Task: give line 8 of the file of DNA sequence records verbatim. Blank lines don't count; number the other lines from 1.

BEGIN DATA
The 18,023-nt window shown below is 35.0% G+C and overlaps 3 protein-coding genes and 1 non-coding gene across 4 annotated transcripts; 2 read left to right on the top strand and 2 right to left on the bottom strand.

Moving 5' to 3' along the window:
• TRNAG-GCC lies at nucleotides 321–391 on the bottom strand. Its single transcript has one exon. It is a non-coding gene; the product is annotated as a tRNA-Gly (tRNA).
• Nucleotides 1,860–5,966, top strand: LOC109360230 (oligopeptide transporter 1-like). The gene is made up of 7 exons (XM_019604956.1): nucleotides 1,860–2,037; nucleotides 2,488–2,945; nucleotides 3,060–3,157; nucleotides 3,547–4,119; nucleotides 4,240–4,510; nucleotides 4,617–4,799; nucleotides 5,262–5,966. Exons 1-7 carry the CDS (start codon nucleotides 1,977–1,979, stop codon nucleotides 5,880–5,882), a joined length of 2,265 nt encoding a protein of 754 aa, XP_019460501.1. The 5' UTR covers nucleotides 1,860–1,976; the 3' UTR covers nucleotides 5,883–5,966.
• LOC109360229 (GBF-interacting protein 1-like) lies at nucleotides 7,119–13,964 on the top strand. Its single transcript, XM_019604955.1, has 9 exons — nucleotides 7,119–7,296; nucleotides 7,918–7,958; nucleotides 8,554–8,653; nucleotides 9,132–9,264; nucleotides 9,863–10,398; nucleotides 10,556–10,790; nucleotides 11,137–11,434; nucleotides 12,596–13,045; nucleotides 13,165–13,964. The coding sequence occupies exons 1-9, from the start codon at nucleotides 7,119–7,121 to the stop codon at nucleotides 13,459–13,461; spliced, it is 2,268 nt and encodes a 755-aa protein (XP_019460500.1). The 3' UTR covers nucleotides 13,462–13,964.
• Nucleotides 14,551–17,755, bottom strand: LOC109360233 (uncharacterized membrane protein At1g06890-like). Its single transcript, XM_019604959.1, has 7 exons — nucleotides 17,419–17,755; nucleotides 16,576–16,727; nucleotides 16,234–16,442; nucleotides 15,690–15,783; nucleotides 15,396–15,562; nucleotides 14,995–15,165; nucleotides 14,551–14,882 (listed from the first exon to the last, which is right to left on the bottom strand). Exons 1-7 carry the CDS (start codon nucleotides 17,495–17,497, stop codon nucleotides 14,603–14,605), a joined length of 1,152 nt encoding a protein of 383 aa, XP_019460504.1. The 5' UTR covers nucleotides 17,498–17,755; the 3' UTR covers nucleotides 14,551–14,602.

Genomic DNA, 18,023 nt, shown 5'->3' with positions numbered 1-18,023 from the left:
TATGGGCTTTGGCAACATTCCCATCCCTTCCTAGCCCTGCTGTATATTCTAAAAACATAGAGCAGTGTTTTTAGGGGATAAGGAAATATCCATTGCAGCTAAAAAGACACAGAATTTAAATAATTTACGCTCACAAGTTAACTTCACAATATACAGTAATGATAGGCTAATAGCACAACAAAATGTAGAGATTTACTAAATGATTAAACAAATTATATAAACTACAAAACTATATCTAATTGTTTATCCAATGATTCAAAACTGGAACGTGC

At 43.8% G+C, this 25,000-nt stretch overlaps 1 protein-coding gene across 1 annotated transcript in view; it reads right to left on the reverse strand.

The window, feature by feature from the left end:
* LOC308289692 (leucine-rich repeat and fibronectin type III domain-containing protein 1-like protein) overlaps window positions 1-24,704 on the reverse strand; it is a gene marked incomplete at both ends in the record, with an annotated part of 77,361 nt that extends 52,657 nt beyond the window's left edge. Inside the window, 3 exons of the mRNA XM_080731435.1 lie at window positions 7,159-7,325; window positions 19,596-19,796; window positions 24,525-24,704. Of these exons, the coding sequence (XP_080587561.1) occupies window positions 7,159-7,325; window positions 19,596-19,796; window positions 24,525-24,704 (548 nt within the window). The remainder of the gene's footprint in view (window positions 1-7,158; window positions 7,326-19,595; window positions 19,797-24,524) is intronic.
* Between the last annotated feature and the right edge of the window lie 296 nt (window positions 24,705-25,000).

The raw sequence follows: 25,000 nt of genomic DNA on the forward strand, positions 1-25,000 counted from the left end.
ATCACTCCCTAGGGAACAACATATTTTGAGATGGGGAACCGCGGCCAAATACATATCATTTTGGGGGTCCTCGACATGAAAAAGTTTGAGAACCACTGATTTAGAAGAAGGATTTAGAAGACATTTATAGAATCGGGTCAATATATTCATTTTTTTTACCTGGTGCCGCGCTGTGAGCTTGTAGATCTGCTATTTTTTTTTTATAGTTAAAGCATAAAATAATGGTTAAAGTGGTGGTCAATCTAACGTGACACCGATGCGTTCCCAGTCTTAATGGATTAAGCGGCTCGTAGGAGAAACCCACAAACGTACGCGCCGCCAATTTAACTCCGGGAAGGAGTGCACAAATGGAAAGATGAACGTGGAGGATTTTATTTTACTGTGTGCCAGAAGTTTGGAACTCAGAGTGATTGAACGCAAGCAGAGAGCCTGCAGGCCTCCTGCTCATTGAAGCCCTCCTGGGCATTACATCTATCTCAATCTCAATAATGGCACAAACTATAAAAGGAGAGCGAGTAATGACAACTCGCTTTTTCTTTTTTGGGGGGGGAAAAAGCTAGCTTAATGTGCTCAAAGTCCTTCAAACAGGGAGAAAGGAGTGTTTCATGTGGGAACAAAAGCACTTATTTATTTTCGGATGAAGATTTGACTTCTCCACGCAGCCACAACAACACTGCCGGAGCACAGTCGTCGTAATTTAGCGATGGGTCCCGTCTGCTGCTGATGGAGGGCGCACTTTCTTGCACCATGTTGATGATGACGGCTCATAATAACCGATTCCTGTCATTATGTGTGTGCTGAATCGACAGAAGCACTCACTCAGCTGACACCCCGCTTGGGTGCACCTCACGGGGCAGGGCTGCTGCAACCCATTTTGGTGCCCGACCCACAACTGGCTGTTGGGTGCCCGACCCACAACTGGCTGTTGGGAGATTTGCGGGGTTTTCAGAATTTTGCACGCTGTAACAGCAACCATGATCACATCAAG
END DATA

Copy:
TATGGGCTTTGGCAACATTCCCATCCCTTCCTAGCCCTGCTGTATATTCTAAAAACATAGAGCAGTGTTTTTAGGGGATAAGGAAATATCCATTGCAGCTAAAAAGACACAGAATTTAAATAATTTACGCTCACAAGTTAACTTCACAATATACAGTAATGATAGGCTAATAGCACAACAAAATGTAGAGATTTACTAAATGATTAAACAAATTATATAAACTACAAAACTATATCTAATTGTTTATCCAATGATTCAAAACTGGAACGTGC